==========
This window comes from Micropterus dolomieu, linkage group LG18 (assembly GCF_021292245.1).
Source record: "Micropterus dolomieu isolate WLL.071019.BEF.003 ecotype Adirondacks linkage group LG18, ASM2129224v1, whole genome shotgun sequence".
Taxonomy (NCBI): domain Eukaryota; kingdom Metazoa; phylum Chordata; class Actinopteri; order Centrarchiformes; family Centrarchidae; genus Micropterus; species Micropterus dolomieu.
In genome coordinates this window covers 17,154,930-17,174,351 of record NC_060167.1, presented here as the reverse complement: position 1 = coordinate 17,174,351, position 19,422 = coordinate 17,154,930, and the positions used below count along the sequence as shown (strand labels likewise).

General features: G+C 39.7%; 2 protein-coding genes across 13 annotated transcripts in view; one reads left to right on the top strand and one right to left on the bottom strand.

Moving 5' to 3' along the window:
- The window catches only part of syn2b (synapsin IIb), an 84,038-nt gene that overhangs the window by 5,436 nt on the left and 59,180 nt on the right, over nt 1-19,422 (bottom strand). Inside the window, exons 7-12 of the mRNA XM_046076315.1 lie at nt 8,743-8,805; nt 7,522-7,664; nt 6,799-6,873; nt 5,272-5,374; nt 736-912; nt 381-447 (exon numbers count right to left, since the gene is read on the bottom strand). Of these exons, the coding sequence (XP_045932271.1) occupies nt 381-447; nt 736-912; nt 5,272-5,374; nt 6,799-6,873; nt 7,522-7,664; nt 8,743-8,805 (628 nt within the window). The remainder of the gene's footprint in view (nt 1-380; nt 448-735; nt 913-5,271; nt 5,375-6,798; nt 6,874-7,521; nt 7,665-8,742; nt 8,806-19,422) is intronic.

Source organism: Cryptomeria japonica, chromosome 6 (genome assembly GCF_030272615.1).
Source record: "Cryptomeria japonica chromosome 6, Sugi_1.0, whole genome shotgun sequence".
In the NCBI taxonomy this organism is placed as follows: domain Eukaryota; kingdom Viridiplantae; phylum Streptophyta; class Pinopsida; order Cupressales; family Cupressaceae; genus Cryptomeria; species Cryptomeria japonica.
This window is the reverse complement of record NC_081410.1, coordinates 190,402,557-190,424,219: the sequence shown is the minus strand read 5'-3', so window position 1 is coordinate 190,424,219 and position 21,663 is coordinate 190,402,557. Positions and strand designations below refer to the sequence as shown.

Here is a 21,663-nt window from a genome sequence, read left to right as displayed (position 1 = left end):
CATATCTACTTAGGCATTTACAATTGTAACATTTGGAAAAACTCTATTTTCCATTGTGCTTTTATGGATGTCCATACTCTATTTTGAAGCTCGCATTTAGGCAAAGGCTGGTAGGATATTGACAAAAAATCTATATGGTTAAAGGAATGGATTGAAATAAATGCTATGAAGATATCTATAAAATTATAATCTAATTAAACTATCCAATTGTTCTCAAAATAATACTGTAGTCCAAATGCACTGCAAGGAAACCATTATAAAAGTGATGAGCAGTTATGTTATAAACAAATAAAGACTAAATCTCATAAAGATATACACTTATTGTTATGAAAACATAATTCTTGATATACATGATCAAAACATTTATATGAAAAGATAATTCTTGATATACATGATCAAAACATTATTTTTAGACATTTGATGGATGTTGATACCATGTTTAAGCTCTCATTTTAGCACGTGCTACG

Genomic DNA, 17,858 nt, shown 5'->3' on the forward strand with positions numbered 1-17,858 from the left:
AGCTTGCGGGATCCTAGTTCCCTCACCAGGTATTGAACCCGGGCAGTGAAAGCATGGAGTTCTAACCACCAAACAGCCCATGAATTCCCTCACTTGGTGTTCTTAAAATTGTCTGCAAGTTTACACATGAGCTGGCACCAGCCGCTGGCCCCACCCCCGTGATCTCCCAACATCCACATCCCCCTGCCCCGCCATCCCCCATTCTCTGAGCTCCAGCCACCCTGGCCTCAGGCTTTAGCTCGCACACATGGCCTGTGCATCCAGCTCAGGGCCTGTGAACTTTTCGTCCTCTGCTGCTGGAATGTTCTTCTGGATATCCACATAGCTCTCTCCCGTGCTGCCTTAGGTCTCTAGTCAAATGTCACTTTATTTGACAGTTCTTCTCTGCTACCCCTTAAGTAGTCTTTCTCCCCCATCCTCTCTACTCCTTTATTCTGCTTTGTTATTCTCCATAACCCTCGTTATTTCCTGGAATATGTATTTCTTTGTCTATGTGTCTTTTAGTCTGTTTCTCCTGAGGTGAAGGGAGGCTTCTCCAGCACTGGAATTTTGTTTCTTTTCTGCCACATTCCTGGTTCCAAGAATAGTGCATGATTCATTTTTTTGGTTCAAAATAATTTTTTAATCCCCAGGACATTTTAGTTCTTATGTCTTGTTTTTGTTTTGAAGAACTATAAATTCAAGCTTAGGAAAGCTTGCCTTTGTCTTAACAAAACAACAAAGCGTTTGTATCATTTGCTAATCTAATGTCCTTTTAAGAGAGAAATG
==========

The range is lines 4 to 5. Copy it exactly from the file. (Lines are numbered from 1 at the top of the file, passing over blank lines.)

In genome coordinates this window covers 17,154,930-17,174,351 of record NC_060167.1, presented here as the reverse complement: position 1 = coordinate 17,174,351, position 19,422 = coordinate 17,154,930, and the positions used below count along the sequence as shown (strand labels likewise).

General features: G+C 39.7%; 2 protein-coding genes across 13 annotated transcripts in view; one reads left to right on the top strand and one right to left on the bottom strand.